Also doing exceptionally well are artists Shenseea and Spice, both of whom have topped international Reggae Charts such as i-Tunes and Billboard. Spice also released her highly anticipated first album “TEN” just a few days before this article was published. Lila Ike and Jada Kingdom are also experiencing breakthrough success. It’s also noteworthy to mention that 3 out of 4 of these dynamic and sonically diverse women have major record labels backing them. Up and comer Khalia won JaRia Breakthrough Artist of the Year for 2021 in lew of her consistent string of well received soulful and conscious Reggae singles. Khalia has also broken barriers for herself with pandemic-proof virtual appearances on multiple international festival platforms including South By Southwest which featured it’s first ever Caribbean stage. A resurgent and determined Naomi Cowan is on a roll as well. She’s working closely with Major Lazer’s Walshy Fire and the two collaborated on the release of her “Stargirl” Mixtape this summer. The official video for Naomi’s breakout single “Paradise Plum” recently crossed the 1 million view mark on youtube, a career first for the daughter of beloved Jamaican songstress Carlene Davis. Not to be left out, dancing-diva-turned-DeeJay Tallup celebrated a million views of her infectious single “Waistline” on youtube in the same week, solidifying the “Queen of MoBay” as someone to pay attention to. Another Dancehall rising star to watch out for is Shaneil Muir who’s strong alto voice, butter-smooth singjay style and formidable pen(wo)manship are not to be taken lightly.
As the ladies continue to trend upward with no end in sight, I’d like to share two of my own hand-picked fresh faces to keep an eye on. The energetic and often comedic Deejay Sekklez, aka the “Ghetto Queen” has crept onto the scene with tunes that balance fun and raunchiness perfectly. On the flipside of that coin is the haunting and other-worldly voice of neo-roots/soul singer Timuna. Timuna’s vocals carve their own path in reggae as highlighted in her debut single “I Love Life” whilst simultaneously falling directly into the lineage of greats Erykah Badu and the Legendary Billie Holiday. Hmmm, Could Billie have been resurrected as a Jamaican? Seems like a logical choice to me!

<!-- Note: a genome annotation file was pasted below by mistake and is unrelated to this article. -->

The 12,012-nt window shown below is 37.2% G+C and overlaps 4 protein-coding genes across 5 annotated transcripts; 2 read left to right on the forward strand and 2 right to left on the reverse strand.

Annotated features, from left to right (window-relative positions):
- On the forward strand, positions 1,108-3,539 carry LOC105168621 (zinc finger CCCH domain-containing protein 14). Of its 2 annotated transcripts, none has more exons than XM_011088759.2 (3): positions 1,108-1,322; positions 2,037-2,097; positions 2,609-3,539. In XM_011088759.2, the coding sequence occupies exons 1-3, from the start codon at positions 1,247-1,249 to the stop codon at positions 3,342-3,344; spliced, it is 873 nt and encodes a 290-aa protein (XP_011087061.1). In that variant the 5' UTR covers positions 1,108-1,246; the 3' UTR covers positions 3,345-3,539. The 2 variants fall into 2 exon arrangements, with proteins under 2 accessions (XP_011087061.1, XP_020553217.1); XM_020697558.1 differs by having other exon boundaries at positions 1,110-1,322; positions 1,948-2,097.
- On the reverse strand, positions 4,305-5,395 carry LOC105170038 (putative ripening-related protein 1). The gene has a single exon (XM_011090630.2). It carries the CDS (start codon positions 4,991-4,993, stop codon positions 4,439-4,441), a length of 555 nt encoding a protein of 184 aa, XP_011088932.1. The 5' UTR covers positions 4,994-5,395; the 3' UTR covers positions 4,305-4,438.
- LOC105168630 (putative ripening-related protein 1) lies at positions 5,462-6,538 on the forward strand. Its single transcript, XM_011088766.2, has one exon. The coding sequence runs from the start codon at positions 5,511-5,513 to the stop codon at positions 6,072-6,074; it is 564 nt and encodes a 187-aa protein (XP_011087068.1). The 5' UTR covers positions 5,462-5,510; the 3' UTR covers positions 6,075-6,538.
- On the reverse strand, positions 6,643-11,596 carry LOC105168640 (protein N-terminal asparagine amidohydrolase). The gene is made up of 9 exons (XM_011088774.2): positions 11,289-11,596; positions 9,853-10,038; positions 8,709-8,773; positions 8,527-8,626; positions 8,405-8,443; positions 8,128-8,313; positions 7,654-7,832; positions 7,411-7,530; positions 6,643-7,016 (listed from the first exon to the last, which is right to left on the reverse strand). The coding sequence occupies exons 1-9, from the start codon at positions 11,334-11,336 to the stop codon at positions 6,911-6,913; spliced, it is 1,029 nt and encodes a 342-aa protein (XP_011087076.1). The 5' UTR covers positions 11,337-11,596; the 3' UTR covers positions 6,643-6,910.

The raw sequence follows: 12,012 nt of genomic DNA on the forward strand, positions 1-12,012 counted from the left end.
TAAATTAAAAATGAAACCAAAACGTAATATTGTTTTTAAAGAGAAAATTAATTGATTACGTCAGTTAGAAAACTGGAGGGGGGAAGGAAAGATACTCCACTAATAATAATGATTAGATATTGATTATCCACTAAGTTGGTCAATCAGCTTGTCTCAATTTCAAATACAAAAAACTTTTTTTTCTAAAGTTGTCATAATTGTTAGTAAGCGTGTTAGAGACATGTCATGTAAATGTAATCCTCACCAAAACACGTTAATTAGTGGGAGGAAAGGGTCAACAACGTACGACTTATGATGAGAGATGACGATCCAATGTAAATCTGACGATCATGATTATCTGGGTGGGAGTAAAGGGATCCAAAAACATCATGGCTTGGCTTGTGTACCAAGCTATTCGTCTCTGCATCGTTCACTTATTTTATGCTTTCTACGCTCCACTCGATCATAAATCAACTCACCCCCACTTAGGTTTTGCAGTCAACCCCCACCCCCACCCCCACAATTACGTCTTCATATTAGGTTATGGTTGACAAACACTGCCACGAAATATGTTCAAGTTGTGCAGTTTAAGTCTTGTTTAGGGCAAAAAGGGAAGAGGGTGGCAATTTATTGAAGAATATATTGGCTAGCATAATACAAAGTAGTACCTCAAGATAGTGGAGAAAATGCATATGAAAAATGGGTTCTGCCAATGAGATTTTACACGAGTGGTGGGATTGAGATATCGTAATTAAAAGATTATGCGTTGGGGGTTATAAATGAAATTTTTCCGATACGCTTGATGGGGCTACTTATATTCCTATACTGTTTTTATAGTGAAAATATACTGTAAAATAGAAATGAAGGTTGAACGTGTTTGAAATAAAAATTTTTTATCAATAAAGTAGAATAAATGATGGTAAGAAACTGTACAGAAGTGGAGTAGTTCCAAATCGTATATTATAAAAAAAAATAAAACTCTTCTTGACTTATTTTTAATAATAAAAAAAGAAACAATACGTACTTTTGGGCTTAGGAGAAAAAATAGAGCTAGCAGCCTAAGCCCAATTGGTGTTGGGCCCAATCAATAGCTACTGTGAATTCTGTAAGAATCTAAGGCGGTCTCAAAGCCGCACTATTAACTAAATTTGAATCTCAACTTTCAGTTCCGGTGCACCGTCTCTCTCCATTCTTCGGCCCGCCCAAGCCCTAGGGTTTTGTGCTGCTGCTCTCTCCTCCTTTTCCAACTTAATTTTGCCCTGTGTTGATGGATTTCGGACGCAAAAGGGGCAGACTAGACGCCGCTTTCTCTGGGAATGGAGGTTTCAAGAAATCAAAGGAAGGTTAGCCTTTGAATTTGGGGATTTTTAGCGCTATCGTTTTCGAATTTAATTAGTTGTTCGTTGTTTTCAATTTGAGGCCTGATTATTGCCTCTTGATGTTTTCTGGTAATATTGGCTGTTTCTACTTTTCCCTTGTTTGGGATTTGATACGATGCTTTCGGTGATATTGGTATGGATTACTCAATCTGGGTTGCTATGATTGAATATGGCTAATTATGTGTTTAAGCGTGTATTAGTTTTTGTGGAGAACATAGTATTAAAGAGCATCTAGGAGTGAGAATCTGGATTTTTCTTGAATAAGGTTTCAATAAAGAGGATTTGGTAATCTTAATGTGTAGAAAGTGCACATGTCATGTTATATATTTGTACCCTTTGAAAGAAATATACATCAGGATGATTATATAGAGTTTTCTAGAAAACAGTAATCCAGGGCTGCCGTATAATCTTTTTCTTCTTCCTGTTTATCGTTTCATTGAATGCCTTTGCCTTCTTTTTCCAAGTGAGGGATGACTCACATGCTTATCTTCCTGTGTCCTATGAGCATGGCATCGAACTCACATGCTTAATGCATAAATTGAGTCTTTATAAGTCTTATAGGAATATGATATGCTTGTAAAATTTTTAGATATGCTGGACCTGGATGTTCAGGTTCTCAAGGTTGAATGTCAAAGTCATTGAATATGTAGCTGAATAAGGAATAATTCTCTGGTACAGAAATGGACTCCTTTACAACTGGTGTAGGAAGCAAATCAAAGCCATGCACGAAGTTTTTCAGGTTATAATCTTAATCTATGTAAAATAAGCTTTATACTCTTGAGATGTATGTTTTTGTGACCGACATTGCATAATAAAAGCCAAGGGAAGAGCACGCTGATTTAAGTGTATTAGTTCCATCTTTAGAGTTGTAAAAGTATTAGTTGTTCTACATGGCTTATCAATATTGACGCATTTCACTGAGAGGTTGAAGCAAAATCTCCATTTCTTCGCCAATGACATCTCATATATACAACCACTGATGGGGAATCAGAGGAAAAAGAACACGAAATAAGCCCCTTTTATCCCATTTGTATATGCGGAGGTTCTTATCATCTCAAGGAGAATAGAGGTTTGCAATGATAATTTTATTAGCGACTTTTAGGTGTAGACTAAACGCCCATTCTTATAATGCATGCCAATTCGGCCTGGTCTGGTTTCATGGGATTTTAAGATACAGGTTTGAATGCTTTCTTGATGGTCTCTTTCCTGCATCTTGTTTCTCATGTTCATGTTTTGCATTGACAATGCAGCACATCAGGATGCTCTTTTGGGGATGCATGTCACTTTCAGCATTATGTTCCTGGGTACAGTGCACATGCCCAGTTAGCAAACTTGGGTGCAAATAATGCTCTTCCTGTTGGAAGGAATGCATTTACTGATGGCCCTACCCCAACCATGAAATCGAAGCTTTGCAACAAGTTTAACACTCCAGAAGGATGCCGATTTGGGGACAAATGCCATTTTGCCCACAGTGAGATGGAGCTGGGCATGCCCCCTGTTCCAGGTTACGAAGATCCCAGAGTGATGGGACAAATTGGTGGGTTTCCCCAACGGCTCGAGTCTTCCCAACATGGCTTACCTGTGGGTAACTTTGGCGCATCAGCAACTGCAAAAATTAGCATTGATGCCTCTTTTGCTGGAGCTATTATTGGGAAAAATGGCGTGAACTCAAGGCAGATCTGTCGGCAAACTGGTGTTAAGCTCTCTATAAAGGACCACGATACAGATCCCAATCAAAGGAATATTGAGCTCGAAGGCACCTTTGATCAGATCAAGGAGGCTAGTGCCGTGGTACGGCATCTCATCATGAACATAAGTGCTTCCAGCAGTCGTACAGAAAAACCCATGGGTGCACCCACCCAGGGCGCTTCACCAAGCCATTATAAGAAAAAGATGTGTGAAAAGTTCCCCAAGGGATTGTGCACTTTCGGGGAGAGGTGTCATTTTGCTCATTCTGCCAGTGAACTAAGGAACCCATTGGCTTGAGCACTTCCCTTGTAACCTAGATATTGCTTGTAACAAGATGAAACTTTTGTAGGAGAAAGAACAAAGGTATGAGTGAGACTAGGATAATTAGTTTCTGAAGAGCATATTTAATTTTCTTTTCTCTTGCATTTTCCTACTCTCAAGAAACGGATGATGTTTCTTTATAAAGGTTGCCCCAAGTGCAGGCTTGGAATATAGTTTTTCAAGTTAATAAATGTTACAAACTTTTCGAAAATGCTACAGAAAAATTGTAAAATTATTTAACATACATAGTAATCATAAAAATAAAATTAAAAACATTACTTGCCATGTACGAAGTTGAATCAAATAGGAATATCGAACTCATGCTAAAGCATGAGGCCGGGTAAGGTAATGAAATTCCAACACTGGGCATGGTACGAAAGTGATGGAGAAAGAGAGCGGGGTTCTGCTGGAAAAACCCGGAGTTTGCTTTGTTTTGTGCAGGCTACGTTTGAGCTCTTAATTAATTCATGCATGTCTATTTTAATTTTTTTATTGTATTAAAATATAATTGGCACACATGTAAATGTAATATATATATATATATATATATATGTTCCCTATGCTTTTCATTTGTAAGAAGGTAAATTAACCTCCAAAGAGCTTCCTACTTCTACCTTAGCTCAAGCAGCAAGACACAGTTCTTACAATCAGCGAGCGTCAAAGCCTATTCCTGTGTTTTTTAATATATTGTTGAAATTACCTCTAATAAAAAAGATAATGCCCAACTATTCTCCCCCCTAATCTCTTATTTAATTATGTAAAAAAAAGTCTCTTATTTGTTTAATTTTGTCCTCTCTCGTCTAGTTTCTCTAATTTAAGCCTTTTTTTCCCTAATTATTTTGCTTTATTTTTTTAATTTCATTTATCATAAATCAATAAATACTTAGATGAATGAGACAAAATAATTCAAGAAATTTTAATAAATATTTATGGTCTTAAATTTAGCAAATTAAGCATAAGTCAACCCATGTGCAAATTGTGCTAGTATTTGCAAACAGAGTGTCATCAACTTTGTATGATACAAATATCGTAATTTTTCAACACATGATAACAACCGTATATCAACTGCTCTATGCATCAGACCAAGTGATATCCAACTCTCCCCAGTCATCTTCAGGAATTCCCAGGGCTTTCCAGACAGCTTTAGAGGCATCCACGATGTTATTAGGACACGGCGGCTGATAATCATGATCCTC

Any praise of the women descending from the land of wood and water would be incomplete without mention of their competitive prowess in the field of sports. As the ladies of Jamaica’s track and field team continue the country’s tradition of history making at the Olympics, it is important to remember those who paved the way for their victorious runs. At the tender age of 16, Una L Morris opened the doors of international sporting recognition to the women of Jamaica by placing fourth in the 1964 women’s 200 meter finals. Una would later go on to win Silver alongside fellow Jamaican Carmen Smith who took bronze in the 1966 British Empire and Commonwealth Games. It was in the year 1970 that a woman would claim gold for the first time in the name of Jamaica at the Brit Games when Marilyn Neufville won the women’s 400 with a time of 51.02, a new world record!
Track would continue to be a place that our women would shine with greats like Grace Jackson-Small, Merlene Ottey and two time champion Veronica Campbell-Brown leading the charge in the 80’s 90’s and 2000’s. These women would provide the foundation of pride, hope and inspiration that would propel Jamaica’s track and field forward throughout some of the toughest times in the island’s history as political unrest, storm destruction and economic decline would impact the nation over the passage of time. Despite these obstacles, Jamaican sport and the women taking part in it would persevere. As we celebrate our current superstar female athletes led by Elaine Thompson-Herah and Shelly-Ann Fraser-Price the first and second fastest women in the world today respectively with Shericka Jackson rounding off the trifecta, we remember that they are not just exceptional themselves but are such in the midst of a history of exceptionalism.
While I’ve said a lot in this article, there simply isn’t enough room to say everything these magnificent women mean to the world but more importantly, to our lives. The Mothers and Grandmothers, Aunts, Wives, Sisters and Daughters endowed with the magic of the Black, Gold and Green. The educators, healthcare professionals, engineers, authors, inventors, philosophers, physicists, poets and soldiers. The homemakers, dancers, business owners, employers and sole proprietors. The chefs, hairdressers, housekeepers, painters and dreamers. Rose Marie would also like me to remind you of all of the beauty queens, and Miss World winners as well (Because you cyaah talk bout Jamaican women and nuh mention how dem fine so!). These women in all their shapes and forms are amazing and deserving of acknowledgment and adulation not in spite of, but in tandem with the celebration of women in general. Today however we give special attention to you Jamaican woman as you rise up from the water in breathtaking beauty wearing your Jamaica branded t-shirt, hoist a basket of produce atop your head and walk with it effortlessly through the countryside or spin around in your office chair overjoyed with having closed the deal of your career. Whatever you’re doing, wherever you are, please, take minute to stop and smell the roses. After all, they belong to you.